Investment banker whose warnings Lehman ignored dies at 49


Sad to report.

Lawrence McCarthy, a Senior Managing Director at Cantor Fitzgerald who, as an executive at Lehman Brothers, was said to have predicted that credit-default-swap traders were 'working on bringing down the whole world', has died. He was 49.

He died Wednesday at Roosevelt Hospital in New York. The cause was an aneurysm, his ex-wife, Suzanne McCarthy, said in a telephone interview. He had been in ill health with a heart ailment, she said.

'We lost a good man and a good friend and a good family man, one of the most well-known names in the distressed community, and a great co-worker', Adam Vengrow, co-head of New York-based Cantor Fitzgerald’s credit fixed-income group, said in an interview.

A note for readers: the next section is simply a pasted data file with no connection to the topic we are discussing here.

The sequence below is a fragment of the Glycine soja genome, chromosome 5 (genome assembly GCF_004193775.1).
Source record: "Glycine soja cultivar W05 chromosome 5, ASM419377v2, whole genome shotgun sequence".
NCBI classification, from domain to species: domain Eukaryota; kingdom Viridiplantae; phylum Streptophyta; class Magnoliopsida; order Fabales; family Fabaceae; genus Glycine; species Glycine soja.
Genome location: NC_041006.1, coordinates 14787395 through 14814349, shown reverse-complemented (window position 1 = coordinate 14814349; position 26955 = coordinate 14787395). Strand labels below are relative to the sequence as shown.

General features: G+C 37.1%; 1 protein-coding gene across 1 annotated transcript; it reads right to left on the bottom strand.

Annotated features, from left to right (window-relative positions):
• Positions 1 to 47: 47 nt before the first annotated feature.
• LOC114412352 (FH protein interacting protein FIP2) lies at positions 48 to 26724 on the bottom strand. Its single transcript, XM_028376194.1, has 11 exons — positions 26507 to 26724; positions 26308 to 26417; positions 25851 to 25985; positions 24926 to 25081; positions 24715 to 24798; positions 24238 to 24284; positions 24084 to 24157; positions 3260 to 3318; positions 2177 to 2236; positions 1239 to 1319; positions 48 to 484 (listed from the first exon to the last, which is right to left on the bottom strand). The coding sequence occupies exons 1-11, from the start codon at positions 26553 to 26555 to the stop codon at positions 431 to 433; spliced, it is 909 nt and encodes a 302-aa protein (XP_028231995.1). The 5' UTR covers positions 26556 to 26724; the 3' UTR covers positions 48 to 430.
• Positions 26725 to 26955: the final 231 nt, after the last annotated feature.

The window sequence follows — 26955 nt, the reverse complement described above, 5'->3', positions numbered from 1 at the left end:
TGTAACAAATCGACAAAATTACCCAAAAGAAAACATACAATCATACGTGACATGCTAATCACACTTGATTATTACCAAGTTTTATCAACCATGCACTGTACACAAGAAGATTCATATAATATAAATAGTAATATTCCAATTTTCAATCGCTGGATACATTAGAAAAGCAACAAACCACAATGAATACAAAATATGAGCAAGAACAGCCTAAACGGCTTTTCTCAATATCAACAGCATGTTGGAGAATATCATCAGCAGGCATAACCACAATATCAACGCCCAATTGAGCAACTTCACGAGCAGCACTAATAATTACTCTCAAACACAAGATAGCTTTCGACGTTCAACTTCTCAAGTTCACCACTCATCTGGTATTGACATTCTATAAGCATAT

McCarthy was a major character in Lawrence McDonald’s 2009 book, A Colossal Failure of Common Sense: The Inside Story of the Collapse of Lehman Brothers.

McDonald said McCarthy dissented loudly as Lehman Brothers continued to bet on the U.S. housing market in the form of collateralized debt obligations. He quoted McCarthy saying at a 2007 meeting, 'I know a little about gambling, and I know a lot about risk. We have too much. Far, far too much'.

Hit the link below to access the complete Bloomberg article:

Lawrence McCarthy, Who Saw Swaps Danger at Lehman, Dies at 49

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